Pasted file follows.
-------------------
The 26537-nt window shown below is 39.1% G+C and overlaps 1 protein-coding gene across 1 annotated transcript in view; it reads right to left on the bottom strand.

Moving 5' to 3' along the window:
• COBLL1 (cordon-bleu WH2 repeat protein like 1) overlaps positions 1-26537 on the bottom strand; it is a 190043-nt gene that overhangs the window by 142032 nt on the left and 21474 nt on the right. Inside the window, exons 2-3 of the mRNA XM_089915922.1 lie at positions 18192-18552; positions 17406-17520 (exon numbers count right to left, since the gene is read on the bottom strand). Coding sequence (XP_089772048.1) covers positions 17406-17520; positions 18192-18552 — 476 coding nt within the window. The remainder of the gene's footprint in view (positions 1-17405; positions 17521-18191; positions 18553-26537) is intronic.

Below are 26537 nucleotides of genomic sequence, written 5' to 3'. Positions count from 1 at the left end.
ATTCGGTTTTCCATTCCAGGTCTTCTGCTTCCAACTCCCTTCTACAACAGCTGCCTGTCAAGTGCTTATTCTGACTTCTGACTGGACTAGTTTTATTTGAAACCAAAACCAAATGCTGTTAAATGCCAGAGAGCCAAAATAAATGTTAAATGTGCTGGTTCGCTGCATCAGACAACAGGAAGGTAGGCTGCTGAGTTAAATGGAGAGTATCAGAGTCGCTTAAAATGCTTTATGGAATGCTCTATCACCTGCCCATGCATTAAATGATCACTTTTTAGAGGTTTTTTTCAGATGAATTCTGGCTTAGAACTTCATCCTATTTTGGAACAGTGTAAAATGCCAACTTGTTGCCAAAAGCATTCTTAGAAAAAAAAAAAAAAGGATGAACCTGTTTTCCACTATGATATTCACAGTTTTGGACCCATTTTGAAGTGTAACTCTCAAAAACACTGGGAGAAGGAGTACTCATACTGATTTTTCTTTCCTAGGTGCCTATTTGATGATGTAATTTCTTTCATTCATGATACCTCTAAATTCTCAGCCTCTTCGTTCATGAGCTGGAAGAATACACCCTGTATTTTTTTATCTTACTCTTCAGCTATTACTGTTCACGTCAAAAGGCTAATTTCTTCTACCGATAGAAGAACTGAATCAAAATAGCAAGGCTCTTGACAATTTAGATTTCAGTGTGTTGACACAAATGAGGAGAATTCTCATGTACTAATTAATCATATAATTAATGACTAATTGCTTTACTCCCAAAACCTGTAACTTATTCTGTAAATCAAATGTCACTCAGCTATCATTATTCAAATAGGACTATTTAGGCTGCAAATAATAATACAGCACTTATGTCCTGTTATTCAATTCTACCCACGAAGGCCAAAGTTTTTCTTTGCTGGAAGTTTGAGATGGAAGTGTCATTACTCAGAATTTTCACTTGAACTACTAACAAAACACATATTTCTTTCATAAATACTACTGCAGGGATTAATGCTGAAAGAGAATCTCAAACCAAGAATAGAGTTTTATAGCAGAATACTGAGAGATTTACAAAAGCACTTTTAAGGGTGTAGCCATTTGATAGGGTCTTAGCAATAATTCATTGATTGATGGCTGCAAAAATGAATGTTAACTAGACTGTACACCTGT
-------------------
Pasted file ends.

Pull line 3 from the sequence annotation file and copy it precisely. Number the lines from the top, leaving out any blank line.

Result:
• COBLL1 (cordon-bleu WH2 repeat protein like 1) overlaps positions 1-26537 on the bottom strand; it is a 190043-nt gene that overhangs the window by 142032 nt on the left and 21474 nt on the right. Inside the window, exons 2-3 of the mRNA XM_089915922.1 lie at positions 18192-18552; positions 17406-17520 (exon numbers count right to left, since the gene is read on the bottom strand). Coding sequence (XP_089772048.1) covers positions 17406-17520; positions 18192-18552 — 476 coding nt within the window. The remainder of the gene's footprint in view (positions 1-17405; positions 17521-18191; positions 18553-26537) is intronic.